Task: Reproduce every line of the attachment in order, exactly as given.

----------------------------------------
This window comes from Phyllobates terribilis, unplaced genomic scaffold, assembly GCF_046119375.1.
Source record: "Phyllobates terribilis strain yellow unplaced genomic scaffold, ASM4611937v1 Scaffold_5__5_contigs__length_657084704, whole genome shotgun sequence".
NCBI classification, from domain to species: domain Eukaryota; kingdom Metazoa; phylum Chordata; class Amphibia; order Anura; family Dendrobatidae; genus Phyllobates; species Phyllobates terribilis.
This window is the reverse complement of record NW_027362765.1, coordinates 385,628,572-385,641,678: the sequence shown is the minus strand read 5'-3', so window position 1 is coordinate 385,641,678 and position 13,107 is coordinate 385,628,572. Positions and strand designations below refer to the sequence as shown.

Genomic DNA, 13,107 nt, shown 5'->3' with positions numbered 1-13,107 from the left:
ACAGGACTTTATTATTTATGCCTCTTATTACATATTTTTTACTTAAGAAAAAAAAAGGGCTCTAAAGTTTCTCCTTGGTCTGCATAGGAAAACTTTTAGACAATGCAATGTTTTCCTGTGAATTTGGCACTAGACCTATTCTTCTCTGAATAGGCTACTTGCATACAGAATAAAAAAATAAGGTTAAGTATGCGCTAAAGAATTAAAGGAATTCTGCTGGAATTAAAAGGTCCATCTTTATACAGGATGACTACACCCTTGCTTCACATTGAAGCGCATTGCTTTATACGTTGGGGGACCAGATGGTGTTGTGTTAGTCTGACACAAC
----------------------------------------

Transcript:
This window comes from Phyllobates terribilis, unplaced genomic scaffold, assembly GCF_046119375.1.
Source record: "Phyllobates terribilis strain yellow unplaced genomic scaffold, ASM4611937v1 Scaffold_5__5_contigs__length_657084704, whole genome shotgun sequence".
NCBI classification, from domain to species: domain Eukaryota; kingdom Metazoa; phylum Chordata; class Amphibia; order Anura; family Dendrobatidae; genus Phyllobates; species Phyllobates terribilis.
This window is the reverse complement of record NW_027362765.1, coordinates 385,628,572-385,641,678: the sequence shown is the minus strand read 5'-3', so window position 1 is coordinate 385,641,678 and position 13,107 is coordinate 385,628,572. Positions and strand designations below refer to the sequence as shown.

Genomic DNA, 13,107 nt, shown 5'->3' with positions numbered 1-13,107 from the left:
ACAGGACTTTATTATTTATGCCTCTTATTACATATTTTTTACTTAAGAAAAAAAAAGGGCTCTAAAGTTTCTCCTTGGTCTGCATAGGAAAACTTTTAGACAATGCAATGTTTTCCTGTGAATTTGGCACTAGACCTATTCTTCTCTGAATAGGCTACTTGCATACAGAATAAAAAAATAAGGTTAAGTATGCGCTAAAGAATTAAAGGAATTCTGCTGGAATTAAAAGGTCCATCTTTATACAGGATGACTACACCCTTGCTTCACATTGAAGCGCATTGCTTTATACGTTGGGGGACCAGATGGTGTTGTGTTAGTCTGACACAAC